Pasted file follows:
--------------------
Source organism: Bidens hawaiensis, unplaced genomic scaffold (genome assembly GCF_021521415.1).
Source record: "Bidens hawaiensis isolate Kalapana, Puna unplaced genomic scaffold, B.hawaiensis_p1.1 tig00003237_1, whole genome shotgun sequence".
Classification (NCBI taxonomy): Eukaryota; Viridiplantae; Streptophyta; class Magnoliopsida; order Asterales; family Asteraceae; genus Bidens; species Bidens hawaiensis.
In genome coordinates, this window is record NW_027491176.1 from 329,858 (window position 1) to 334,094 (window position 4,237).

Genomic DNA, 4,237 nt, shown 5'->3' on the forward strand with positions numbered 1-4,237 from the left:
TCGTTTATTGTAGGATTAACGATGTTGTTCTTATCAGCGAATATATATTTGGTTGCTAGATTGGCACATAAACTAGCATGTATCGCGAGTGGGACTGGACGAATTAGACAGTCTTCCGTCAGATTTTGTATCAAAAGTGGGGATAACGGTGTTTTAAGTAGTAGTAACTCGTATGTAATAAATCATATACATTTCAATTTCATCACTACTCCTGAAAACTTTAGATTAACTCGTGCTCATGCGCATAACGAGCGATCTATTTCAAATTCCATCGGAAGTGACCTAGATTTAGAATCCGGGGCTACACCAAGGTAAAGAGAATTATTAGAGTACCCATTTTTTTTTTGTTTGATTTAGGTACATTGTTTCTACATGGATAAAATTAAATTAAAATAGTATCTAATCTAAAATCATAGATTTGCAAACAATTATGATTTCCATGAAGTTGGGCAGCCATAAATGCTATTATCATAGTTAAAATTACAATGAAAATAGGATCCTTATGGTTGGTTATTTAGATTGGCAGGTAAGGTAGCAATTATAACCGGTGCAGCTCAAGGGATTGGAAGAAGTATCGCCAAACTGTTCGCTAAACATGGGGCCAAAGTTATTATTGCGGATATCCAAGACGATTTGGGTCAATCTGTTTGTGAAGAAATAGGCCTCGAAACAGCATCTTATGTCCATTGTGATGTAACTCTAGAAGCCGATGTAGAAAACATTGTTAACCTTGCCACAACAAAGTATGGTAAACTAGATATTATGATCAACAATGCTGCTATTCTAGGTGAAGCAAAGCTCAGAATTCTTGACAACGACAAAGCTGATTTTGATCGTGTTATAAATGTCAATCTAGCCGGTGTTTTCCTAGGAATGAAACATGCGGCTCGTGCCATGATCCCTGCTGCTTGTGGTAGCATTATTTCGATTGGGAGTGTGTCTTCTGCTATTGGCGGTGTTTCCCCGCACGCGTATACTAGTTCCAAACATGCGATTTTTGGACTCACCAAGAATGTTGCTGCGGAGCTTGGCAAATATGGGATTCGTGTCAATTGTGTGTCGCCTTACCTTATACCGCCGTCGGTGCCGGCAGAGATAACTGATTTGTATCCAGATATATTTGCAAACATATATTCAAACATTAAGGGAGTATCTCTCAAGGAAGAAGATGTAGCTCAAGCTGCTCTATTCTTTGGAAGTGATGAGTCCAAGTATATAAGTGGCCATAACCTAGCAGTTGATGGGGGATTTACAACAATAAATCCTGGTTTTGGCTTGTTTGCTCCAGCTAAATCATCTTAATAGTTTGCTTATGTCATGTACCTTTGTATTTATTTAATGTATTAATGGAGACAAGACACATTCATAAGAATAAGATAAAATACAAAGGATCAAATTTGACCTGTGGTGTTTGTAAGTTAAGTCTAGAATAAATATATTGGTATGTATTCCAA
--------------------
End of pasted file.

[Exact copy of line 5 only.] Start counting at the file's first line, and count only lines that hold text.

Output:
Genomic DNA, 4,237 nt, shown 5'->3' on the forward strand with positions numbered 1-4,237 from the left: